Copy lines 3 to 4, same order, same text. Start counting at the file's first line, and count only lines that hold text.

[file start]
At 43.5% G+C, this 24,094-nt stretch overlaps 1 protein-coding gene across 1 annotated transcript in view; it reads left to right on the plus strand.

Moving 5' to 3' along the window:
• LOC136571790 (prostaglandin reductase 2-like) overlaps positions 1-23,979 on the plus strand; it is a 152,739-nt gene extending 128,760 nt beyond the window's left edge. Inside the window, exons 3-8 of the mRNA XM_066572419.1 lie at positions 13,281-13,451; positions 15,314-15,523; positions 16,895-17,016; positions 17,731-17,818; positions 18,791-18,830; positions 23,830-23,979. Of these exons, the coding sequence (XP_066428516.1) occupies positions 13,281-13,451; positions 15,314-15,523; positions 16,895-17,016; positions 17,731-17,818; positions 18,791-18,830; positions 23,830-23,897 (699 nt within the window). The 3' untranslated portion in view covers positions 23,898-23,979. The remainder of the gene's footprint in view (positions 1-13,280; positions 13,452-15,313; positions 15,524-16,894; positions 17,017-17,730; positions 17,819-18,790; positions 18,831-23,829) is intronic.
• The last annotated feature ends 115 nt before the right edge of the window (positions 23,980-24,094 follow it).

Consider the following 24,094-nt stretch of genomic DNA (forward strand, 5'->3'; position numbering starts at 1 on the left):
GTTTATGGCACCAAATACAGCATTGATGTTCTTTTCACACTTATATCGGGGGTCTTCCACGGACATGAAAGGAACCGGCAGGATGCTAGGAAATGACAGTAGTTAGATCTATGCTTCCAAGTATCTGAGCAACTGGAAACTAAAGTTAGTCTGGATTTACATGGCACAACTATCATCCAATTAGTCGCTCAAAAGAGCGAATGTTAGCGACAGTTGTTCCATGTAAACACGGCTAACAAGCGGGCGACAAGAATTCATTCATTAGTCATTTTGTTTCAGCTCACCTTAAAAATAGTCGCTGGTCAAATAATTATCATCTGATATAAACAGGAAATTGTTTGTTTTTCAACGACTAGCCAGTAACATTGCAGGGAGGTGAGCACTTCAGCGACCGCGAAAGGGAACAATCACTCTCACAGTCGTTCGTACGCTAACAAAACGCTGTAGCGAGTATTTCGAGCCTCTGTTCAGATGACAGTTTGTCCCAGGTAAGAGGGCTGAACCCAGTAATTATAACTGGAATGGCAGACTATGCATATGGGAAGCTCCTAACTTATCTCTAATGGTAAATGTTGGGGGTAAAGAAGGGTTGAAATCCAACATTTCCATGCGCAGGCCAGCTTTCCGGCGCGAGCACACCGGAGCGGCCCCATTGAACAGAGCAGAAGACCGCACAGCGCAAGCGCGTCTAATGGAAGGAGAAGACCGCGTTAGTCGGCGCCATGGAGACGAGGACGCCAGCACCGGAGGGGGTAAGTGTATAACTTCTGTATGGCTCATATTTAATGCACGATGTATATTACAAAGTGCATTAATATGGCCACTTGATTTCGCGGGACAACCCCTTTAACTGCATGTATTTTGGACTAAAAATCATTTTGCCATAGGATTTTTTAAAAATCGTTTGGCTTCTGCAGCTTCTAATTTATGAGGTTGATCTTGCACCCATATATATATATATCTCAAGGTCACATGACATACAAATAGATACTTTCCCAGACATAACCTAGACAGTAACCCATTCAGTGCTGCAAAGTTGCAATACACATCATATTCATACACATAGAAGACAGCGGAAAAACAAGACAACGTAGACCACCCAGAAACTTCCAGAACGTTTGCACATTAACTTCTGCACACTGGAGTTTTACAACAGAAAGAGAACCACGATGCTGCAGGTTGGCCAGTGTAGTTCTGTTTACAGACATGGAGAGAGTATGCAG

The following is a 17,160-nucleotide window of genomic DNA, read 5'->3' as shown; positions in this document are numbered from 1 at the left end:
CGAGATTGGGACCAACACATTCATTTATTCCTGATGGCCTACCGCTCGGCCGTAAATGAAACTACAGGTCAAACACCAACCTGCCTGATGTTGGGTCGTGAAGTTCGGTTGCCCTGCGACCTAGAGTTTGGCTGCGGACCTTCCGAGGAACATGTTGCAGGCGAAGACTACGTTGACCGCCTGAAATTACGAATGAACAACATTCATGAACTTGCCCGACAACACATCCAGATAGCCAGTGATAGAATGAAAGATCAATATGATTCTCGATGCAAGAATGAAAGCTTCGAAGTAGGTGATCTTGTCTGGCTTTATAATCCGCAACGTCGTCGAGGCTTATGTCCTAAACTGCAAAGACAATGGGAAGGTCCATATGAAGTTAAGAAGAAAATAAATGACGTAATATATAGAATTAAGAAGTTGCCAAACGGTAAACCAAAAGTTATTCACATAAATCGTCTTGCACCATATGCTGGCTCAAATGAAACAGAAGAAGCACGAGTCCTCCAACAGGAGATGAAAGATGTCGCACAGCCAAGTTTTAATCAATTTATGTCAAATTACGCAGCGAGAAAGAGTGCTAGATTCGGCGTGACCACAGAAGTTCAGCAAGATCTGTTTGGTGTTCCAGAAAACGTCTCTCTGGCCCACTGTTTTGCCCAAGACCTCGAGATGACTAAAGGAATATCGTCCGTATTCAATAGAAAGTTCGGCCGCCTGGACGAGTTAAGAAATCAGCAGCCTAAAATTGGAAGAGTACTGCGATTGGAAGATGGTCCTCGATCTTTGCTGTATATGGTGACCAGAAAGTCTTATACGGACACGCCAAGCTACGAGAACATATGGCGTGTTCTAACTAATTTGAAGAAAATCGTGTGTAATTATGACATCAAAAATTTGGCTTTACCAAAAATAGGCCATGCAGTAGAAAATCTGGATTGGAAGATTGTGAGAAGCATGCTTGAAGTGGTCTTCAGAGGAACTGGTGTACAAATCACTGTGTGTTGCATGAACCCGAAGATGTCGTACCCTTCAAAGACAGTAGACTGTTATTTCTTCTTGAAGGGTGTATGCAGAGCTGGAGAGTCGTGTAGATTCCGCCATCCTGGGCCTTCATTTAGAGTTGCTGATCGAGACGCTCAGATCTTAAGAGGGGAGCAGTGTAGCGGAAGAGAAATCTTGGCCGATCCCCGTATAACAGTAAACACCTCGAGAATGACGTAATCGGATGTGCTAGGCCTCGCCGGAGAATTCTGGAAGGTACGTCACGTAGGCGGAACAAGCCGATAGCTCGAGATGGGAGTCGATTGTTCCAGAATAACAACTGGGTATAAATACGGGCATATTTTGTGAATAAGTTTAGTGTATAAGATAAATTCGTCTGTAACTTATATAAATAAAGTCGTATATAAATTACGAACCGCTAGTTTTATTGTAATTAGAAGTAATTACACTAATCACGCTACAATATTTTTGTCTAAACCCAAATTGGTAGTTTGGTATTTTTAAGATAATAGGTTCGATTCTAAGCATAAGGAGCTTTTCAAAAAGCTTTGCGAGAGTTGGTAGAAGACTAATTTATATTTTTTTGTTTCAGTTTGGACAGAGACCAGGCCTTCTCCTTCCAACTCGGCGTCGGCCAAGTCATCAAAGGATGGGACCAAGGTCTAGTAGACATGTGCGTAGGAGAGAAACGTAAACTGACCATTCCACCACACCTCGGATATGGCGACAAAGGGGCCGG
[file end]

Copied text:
• LOC136571790 (prostaglandin reductase 2-like) overlaps positions 1-23,979 on the plus strand; it is a 152,739-nt gene extending 128,760 nt beyond the window's left edge. Inside the window, exons 3-8 of the mRNA XM_066572419.1 lie at positions 13,281-13,451; positions 15,314-15,523; positions 16,895-17,016; positions 17,731-17,818; positions 18,791-18,830; positions 23,830-23,979. Of these exons, the coding sequence (XP_066428516.1) occupies positions 13,281-13,451; positions 15,314-15,523; positions 16,895-17,016; positions 17,731-17,818; positions 18,791-18,830; positions 23,830-23,897 (699 nt within the window). The 3' untranslated portion in view covers positions 23,898-23,979. The remainder of the gene's footprint in view (positions 1-13,280; positions 13,452-15,313; positions 15,524-16,894; positions 17,017-17,730; positions 17,819-18,790; positions 18,831-23,829) is intronic.
• The last annotated feature ends 115 nt before the right edge of the window (positions 23,980-24,094 follow it).